The Blog

The Traveling Sanctuary: A Spiritual Approach to Unplugging and Recharging

Truly, the busier you are, the more prayertime you need. Have you ever thought of your life that way? That the more you do, the more guidance you need?
This post was published on the now-closed HuffPost Contributor platform. Contributors control their own work and posted freely to our site. If you need to flag this entry as abusive, send us an email.

There is always enough time for spiritual practice in a life if we'll make time for it. Yes, spiritual practice requires time -- not always a lot, but some to be sure. Of all the things I know that will affect your health for the better, spiritual practice is the one that works consistently well and to good effect.

I recently saw a client in my home office. She, like so many of us, spent a lot of time telling me that she doesn't have time to do spiritual work. She works full time. She's got a husband and a daughter, friends, three ongoing lawsuits, the usual goings-on of a busy life.

I listened and then countered with, "How can you not do spiritual work with all that going on?!"

There are two major kinds of time in life. They are kairos, or holy time and chronos, or clock time. Chronos runs our lives. It's what allows us to be on time, in time, timely. Soccer practice is five days a week at four. Drum lessons are on Tuesdays at five. Karate is on Saturday mornings. Despite the fact that it is a strictly human construct -- real time isn't linear -- we need chronos in order to make and fulfill our agreements.

Co-existent with chronos is kairos -- holy time, eternal time, the present moment, only the present moment. Now. It does well for our health when we make a commitment to touching into holy time over and over again during each daily round of activity.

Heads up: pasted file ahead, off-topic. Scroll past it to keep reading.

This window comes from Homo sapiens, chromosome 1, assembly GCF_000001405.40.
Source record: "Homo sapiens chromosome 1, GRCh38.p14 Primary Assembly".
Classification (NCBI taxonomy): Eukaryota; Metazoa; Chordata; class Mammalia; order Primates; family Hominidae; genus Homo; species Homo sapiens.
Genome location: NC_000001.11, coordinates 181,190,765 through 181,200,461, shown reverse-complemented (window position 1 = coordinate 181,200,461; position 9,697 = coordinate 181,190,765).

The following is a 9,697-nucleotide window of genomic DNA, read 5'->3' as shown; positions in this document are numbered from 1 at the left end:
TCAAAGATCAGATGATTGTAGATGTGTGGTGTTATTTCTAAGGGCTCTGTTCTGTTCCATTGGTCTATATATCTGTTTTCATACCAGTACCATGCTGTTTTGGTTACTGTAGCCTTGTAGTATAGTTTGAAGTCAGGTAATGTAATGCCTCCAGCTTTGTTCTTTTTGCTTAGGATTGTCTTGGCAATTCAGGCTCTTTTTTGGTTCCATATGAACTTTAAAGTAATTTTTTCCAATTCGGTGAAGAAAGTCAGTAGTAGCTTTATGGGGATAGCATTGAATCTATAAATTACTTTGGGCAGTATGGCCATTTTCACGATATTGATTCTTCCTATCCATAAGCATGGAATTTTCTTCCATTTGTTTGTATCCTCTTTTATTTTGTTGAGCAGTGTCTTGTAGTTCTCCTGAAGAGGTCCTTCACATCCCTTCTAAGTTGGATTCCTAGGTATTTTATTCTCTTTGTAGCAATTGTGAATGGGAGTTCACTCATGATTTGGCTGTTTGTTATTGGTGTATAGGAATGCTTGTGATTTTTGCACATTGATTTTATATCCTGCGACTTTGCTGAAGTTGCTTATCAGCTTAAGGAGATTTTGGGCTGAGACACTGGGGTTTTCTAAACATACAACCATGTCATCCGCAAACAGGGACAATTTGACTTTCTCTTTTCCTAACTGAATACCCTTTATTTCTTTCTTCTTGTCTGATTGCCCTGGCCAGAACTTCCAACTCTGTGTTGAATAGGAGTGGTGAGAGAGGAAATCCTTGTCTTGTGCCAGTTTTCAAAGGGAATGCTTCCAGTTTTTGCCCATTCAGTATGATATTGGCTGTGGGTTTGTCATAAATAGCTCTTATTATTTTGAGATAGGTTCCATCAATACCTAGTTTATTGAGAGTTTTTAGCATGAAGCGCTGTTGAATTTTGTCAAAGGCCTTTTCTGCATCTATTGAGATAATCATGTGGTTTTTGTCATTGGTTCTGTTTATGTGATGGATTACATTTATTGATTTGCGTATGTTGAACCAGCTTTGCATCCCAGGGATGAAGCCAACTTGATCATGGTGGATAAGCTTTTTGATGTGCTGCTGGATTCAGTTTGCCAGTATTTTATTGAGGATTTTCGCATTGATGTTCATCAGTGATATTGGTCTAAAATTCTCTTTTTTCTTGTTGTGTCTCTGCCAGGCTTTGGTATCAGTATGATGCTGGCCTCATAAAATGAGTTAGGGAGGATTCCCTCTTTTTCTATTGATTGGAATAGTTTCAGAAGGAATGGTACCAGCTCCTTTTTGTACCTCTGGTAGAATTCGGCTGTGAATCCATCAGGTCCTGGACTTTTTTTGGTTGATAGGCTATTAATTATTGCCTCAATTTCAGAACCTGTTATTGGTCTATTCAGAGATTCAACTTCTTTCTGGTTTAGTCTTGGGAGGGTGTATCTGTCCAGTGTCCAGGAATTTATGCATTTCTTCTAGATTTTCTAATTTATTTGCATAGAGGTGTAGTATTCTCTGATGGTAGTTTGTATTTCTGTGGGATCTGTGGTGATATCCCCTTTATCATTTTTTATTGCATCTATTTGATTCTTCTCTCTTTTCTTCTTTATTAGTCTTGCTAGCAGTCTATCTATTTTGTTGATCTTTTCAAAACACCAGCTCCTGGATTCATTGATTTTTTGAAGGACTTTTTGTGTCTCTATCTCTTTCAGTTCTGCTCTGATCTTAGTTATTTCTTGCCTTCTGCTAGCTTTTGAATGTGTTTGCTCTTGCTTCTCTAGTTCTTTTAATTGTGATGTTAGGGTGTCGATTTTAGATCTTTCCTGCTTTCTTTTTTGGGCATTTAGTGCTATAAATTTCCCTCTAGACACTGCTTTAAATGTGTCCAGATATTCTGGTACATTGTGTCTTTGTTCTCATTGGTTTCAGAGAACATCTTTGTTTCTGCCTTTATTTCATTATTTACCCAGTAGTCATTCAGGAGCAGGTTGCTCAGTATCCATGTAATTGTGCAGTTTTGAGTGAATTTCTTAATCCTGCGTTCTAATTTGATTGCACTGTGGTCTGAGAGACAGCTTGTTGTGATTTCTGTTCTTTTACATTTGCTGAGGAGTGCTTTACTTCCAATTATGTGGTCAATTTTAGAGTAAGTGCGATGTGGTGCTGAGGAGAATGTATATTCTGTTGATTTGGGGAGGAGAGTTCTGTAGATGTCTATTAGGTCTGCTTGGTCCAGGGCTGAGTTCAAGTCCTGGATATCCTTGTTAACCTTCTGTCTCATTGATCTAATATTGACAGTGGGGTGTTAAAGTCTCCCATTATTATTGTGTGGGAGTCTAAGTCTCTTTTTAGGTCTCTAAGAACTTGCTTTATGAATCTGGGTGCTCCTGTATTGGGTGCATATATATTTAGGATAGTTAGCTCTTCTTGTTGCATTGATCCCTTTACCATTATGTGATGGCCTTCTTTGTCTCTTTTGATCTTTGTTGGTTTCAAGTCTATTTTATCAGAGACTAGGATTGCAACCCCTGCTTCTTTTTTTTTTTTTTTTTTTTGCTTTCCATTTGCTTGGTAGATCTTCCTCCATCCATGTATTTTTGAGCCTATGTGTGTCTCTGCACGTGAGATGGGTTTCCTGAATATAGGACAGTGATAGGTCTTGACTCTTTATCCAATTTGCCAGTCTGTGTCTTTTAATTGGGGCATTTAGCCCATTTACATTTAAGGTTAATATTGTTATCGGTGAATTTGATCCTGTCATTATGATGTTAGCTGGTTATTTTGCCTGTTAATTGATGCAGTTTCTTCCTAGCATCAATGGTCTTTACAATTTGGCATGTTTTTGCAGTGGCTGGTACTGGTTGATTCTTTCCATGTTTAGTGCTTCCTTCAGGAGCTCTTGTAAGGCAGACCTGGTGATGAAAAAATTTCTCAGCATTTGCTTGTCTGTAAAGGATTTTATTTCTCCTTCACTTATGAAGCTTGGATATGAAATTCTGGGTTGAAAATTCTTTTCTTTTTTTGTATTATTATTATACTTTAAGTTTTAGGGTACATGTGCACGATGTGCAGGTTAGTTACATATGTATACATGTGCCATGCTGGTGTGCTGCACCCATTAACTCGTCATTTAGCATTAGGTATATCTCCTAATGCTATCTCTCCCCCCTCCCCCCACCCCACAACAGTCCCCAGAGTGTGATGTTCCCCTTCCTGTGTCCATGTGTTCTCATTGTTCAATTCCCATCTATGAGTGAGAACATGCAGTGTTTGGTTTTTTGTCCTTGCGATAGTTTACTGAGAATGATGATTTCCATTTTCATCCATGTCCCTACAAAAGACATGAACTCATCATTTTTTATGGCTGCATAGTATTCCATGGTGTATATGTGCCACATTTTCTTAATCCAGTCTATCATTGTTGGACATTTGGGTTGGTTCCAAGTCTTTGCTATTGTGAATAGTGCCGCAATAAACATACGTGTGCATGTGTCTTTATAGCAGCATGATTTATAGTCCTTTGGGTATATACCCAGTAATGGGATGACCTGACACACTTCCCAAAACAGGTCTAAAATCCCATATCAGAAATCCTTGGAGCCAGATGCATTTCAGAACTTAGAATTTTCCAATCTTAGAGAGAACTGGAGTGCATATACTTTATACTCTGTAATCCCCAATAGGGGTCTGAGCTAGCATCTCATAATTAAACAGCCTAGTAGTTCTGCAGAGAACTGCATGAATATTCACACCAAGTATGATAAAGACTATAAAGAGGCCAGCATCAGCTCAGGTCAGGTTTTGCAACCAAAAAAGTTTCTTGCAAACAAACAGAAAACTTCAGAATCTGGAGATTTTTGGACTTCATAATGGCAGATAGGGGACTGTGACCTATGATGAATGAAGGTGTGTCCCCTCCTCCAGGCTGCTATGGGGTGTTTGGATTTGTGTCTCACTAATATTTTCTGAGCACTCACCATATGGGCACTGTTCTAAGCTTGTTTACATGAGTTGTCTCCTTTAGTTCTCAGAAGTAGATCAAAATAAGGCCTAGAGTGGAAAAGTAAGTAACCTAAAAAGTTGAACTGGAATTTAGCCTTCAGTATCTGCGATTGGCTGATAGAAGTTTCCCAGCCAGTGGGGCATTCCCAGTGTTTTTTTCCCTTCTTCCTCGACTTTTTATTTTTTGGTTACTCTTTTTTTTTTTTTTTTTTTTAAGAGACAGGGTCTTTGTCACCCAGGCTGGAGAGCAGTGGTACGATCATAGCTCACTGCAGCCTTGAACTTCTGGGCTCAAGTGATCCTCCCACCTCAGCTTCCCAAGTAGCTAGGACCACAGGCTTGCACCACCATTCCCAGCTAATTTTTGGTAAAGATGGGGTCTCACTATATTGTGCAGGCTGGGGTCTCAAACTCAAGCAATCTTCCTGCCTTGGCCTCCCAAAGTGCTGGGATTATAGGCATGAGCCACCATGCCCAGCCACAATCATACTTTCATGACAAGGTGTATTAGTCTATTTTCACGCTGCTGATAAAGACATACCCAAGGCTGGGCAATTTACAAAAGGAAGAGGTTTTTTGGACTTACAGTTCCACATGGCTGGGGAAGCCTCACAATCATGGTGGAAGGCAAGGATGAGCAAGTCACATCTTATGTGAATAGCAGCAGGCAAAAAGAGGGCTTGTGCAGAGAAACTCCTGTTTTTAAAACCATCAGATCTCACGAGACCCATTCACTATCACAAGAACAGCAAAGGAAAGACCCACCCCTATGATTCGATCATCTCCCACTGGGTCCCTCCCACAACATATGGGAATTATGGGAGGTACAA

Holy time is about Being. Clock time is about doing.

We were fashioned as human beings, not human doings. Spiritual practice is the easiest way I know to stay in touch with eternal time. Consider it checking in with Heaven whilst on Earth. Or, being in the world but not of it. In the beginning of a practice, everything is new and can feel effortful. No worries -- it will get easier, uh, with time.

Truly, the busier you are, the more prayertime you need. Have you ever thought of your life that way? That the more you do, the more guidance you need? The more people you know, the more blessing you need to be doing? The more you hurry, the more you need the slowing of everyday time into holy time?

To start, you set up triggers. These are earthly actions that cause you to pause and do spiritual practice. For instance, every time you put your key in the ignition of your car, before you turn the car on, stop.

Breathe out -- that's right out, not in. A conscious breath out will cause a deeper in-breath.

Then say a prayer. It needn't be complicated. Try: Peace. Or: Love. Or: Thank you, God. Or, my favorite: Yes. Any word can be a prayer if that's your intention. Then start the car.

One practice I tend to suggest to parents of young children is a little graphic, but it works. When new parents who are so exhausted they can't think straight a lot of the time tell me they can't meditate, that they're too tired, I always ask if they ever use the bathroom. It startles most of them and, of course, they answer that they do.

"Use those few moments of alone time to check in," I say. "Ask for something you need or want." Strength, revitalization, peace, joy. The ability to stay present in the moment with your new little angel. Everything worthwhile in life is worth a prayer.

How long will it take? Seconds.

How long will it last? Hours.

Learn to use your everyday actions as triggers for spiritual practice. Your brain will stay active, your spirituality will thrive, your day will be easier, and eventually, we'll create peace on earth.

As a well-known watch company used to say for their slogan: There's no time like the present, and no present like the time. Giving yourself the gift of heavenly time during everyday time is healing and you're worth it.

For spiritual nourishment, visit Dr. Susan Corso's website and blog, Seeds for Sanctuary. Follow her on Twitter @PeaceCorso and Friend her on Facebook.